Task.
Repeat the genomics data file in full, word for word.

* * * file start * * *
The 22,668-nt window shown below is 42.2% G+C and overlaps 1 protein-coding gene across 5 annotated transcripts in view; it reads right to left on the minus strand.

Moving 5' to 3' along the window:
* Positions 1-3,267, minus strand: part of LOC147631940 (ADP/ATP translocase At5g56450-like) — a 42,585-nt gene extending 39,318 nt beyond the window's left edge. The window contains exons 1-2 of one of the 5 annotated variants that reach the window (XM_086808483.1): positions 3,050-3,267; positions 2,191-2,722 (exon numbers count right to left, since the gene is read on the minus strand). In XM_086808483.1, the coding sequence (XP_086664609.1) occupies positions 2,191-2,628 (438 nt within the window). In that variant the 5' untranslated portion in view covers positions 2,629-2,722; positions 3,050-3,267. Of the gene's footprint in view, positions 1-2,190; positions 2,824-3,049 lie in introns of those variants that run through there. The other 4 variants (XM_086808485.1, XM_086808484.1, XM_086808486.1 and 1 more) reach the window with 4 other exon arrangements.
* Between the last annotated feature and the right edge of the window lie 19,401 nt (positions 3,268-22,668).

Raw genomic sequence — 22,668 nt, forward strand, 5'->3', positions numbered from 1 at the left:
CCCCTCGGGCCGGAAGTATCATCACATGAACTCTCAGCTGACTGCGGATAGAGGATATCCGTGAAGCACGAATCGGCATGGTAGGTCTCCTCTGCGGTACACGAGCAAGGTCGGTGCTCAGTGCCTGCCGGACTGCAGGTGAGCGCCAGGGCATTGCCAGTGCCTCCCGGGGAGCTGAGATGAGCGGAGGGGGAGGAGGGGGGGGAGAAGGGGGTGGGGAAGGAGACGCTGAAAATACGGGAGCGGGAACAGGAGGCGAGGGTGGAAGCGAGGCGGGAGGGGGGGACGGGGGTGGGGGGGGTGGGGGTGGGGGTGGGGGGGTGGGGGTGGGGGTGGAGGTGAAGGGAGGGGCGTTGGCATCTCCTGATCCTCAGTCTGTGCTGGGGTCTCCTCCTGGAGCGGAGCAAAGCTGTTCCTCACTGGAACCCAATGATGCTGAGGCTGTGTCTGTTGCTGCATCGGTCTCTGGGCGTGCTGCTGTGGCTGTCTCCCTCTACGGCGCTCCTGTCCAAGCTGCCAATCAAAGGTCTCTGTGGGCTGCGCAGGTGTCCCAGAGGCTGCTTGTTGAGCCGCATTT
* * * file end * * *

The 22,668-nt window shown below is 42.2% G+C and overlaps 1 protein-coding gene across 5 annotated transcripts in view; it reads right to left on the minus strand.

Moving 5' to 3' along the window:
* Positions 1-3,267, minus strand: part of LOC147631940 (ADP/ATP translocase At5g56450-like) — a 42,585-nt gene extending 39,318 nt beyond the window's left edge. The window contains exons 1-2 of one of the 5 annotated variants that reach the window (XM_086808483.1): positions 3,050-3,267; positions 2,191-2,722 (exon numbers count right to left, since the gene is read on the minus strand). In XM_086808483.1, the coding sequence (XP_086664609.1) occupies positions 2,191-2,628 (438 nt within the window). In that variant the 5' untranslated portion in view covers positions 2,629-2,722; positions 3,050-3,267. Of the gene's footprint in view, positions 1-2,190; positions 2,824-3,049 lie in introns of those variants that run through there. The other 4 variants (XM_086808485.1, XM_086808484.1, XM_086808486.1 and 1 more) reach the window with 4 other exon arrangements.
* Between the last annotated feature and the right edge of the window lie 19,401 nt (positions 3,268-22,668).

Raw genomic sequence — 22,668 nt, forward strand, 5'->3', positions numbered from 1 at the left:
CCCCTCGGGCCGGAAGTATCATCACATGAACTCTCAGCTGACTGCGGATAGAGGATATCCGTGAAGCACGAATCGGCATGGTAGGTCTCCTCTGCGGTACACGAGCAAGGTCGGTGCTCAGTGCCTGCCGGACTGCAGGTGAGCGCCAGGGCATTGCCAGTGCCTCCCGGGGAGCTGAGATGAGCGGAGGGGGAGGAGGGGGGGGAGAAGGGGGTGGGGAAGGAGACGCTGAAAATACGGGAGCGGGAACAGGAGGCGAGGGTGGAAGCGAGGCGGGAGGGGGGGACGGGGGTGGGGGGGGTGGGGGTGGGGGTGGGGGGGTGGGGGTGGGGGTGGAGGTGAAGGGAGGGGCGTTGGCATCTCCTGATCCTCAGTCTGTGCTGGGGTCTCCTCCTGGAGCGGAGCAAAGCTGTTCCTCACTGGAACCCAATGATGCTGAGGCTGTGTCTGTTGCTGCATCGGTCTCTGGGCGTGCTGCTGTGGCTGTCTCCCTCTACGGCGCTCCTGTCCAAGCTGCCAATCAAAGGTCTCTGTGGGCTGCGCAGGTGTCCCAGAGGCTGCTTGTTGAGCCGCATTT